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Managing Virtualization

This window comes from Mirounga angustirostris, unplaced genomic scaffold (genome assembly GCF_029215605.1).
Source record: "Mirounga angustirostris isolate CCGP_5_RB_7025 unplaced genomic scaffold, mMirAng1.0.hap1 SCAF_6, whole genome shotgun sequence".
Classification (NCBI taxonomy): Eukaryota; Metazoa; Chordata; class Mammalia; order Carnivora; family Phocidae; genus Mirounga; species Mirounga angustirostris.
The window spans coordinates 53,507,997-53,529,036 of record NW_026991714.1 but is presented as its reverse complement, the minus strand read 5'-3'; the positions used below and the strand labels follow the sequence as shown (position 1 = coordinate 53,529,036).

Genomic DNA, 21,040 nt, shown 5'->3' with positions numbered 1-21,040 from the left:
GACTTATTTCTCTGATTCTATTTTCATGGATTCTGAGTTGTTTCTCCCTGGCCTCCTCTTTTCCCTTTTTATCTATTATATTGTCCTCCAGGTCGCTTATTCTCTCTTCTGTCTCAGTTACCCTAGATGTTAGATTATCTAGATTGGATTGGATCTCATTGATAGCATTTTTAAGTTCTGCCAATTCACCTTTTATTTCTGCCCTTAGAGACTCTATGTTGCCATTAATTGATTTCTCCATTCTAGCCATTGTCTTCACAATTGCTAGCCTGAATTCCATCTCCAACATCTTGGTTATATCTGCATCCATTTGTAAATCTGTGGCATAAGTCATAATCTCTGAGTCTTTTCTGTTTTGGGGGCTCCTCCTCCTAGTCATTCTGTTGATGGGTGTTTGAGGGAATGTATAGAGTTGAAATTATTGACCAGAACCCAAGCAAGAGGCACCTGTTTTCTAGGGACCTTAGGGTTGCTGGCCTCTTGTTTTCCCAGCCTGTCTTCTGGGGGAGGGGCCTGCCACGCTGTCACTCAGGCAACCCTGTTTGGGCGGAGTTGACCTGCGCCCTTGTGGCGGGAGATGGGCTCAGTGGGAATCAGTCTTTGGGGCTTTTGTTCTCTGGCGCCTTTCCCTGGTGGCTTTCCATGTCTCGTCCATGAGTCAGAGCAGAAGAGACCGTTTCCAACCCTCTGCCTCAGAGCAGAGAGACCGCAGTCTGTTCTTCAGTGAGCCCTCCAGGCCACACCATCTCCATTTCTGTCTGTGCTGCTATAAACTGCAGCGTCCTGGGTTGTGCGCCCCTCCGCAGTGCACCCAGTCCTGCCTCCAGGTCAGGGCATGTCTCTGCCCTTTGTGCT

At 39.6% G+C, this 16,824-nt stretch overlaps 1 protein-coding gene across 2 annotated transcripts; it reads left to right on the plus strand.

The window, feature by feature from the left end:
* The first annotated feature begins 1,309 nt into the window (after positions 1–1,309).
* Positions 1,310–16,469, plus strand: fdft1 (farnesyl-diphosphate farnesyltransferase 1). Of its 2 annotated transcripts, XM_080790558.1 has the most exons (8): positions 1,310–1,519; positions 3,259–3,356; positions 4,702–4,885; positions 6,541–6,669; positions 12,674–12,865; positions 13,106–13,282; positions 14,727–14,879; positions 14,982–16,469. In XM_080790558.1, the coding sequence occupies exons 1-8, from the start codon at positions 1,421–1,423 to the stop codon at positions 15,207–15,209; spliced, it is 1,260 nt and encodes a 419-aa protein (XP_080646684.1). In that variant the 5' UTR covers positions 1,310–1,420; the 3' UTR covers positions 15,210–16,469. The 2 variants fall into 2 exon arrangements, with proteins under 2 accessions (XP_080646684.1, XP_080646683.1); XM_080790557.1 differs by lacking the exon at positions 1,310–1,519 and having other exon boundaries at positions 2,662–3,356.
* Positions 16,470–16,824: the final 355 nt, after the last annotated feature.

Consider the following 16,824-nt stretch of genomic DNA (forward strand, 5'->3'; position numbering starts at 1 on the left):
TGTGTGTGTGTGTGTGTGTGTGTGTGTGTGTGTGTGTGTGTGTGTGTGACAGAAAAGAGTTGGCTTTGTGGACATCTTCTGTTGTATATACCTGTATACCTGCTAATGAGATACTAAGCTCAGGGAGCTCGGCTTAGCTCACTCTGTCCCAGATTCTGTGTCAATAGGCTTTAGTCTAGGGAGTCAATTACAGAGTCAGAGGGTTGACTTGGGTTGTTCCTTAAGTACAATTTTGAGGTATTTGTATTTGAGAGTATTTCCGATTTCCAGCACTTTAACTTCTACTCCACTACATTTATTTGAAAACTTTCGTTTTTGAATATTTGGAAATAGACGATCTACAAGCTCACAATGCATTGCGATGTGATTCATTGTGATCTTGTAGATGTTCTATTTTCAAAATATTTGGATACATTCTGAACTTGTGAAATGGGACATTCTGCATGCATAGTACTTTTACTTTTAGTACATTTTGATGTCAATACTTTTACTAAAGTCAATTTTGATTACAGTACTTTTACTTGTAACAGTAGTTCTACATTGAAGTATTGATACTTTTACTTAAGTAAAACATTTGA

Managing Virtualization Organizations can take advantage of many benefits by implementing virtualization capability in servers and storage networks. They also take on challenges managing them in complex environments. Managing Memory, CPUs, and Storage in Virtualized Data Centers Server and storage virtualization have many benefits, including saving money on electricity, heating, and cooling. However, there are challenges in large data centers. One such challenge is managing memory in the host physical servers. Operating systems installed on host servers now have more code and require more memory to operate. IT staff members allocate memory to applications on virtual machines by using VMware’s Hypervisor software. Staff members need to monitor applications’ memory usage so that servers can be upgraded or applications moved to other hosts if memory in the current host is not adequate. If this isn’t done, applications will run slowly and response times on individual user computers will be degraded. New servers are equipped with quad CPUs—quite literally, four CPU chips on a single host server. However, as the amount of processing needed to run programs grows, even this is not always adequate for the virtual machines installed on them. Programs that have sound and video are “fatter,” with more code, which requires additional CPU overhead. It’s difficult to estimate under these conditions the amount of CPU power that’s required for applications running on virtual machines. In addition, disk storage is being used up at a faster rate. Users now routinely store MP3 files in their e-mail inboxes. In data centers where user files and e-mail messages are archived, this can deplete spare storage in Storage Area Networks (SANs) at a faster rate than planned. Thus, storage, memory, and processing requirements should be monitored. In large, complex data centers, it can sometimes be easier to monitor and manage single physical servers rather than virtual machines and storage. In small organizations, managing memory, storage, and CPU usage is not as complex. With only one or two physical servers, it’s not as difficult to track and manage resource allocation. Server Sprawl Server sprawl is the unchecked proliferation of virtual machines on physical host servers. (Virtual machines are also referred to as images.) Managing server sprawl in large data centers is a major challenge. Because it’s easier to install applications on virtualized servers, the number of applications can escalate rapidly. Data centers that previously had 1,000 servers with a 1,000 applications can potentially now have eight images per physical server and 8,000 applications to manage. Another cause of server sprawl occurs when an application is upgraded. To test the application before it’s upgraded, management creates an image of the application, upgrades the image, and then tests the upgrade on a small group of users before making the upgrade available to all users. However, often the original and the upgraded application are left on the physical server, which further contributes to sprawl. To complicate matters further, if either the original or the upgraded version is moved to a different physical server, it can be difficult to determine that there is a duplicate. Software to Monitor Virtualized Data Centers Small data centers with only one or two physical computers holding virtual computers are generally easier to manage than the same data centers with perhaps 20 applications installed on 20 physical servers. However, there is a learning curve for managing numerous physical servers, each running multiple operating systems and applications on virtual computers. It involves keeping track of which physical server each image resides on as well as the application’s address. For large data centers, it is often easier to manage physical servers, where each one can be physically observed, than to manage an array of applications on virtual computers. To do this properly, a good suite of management tools is required. Moreover, because problems can occur in switches, servers, and storage, the best management suites are those that are capable of diagnosing and monitoring all of these areas. Visibility across these three sectors is complicated by the fact that in many data centers, different manufacturers supply the switches, servers, and storage. One solution is to use third-party suites of management software that are capable of monitoring equipment supplied by more than one manufacturer. However, in economic downturns, organizations are often reluctant to invest in this type of software. New applications critical to operating an organization’s core operations have a priority in resource allocation. A Nonprofit’s Experiences with the Cloud A non-profit organization that works with developing countries has offices in the United States and remote sites around the world. The company’s vision is to move as many applications as possible to either hosted sites or cloud providers. With hosting, the customer’s own servers are located at the host sites. Several applications including budgeting and payroll have already been outsourced to cloud or hosting sites. The company is now moving its accounting packages to a hosting facility. These packages will be located on the nonprofit’s own server at a hosting site. A software developer will manage the applications. The nonprofit still has in-house applications, including e-mail, and IP phone and voicemail systems. It hasn’t moved the phone system and voicemail because it owns the hardware on which these systems reside and has multiyear commitments for the software licenses. When the organization first moved its budget application to the cloud, there were many snags. Users had problems logging in, they couldn’t see department charge codes, and some managers couldn’t charge items to their own departments. The application still does not work satisfactorily. A major problem is that not all of these remote applications are compatible with their current browser. The non-profit would like to see more standardization in this area. When it moves applications off-site, it moves the database associated with each, as well. Management feels that this creates a simpler configuration than moving just the application. The IT director feels that the cloud works well for testing and developing new applications, but that it needs to improve. He has heard that many other nonprofits are also using cloud-based applications, particularly e-mail. And although the IT department might shrink, it will continue to be needed to manage the switches on the Ethernet LAN. The LAN is critical for accessing and transmitting data on cloud-based applications. The non-profit uses Cisco’s WebEx, which is a web-based audio and video conferencing service that it accesses from user desktops and camera-equipped laptops. Because it is Internet-based, remote staff members can easily access it. However, the IT director would like WebEx to be easier to use and plans to integrate it with the organization’s Microsoft Office applications on users’ desktops. The WebEx service is also used for collaboration and conferencing, where participants are able to write comments on a “whiteboard.” This is part of its concept of an office without walls, wherein people easily work with staff members in other locations. As part of this concept, more employees, such as new mothers, now work from home and access their files remotely. LAN Traffic The volume of LAN traffic has grown exponentially due to powerful computers that are able to handle multimedia traffic. This traffic has a longer duration and shorter pauses between packets for other devices to transmit. This is true whether applications are on desktops, centralized in data centers, or in the cloud, because at some point, data is still transmitted over the LAN to the user. The following are examples. • Large graphics file attachments such as PowerPoint files. • Daily backups to databases of entire corporate files. • Web downloads of long, continuous streams of images, audio, and video files. • Growth of audio and video conferencing conducted over LANs. • Voicemail, call center, and voice traffic. • Access by remote and local employees to applications and personal files on centralized servers and storage devices. • Web access, during which users typically have four or more pages open concurrently. Each open web page is a session, an open communication with packets traveling between the user and the Internet.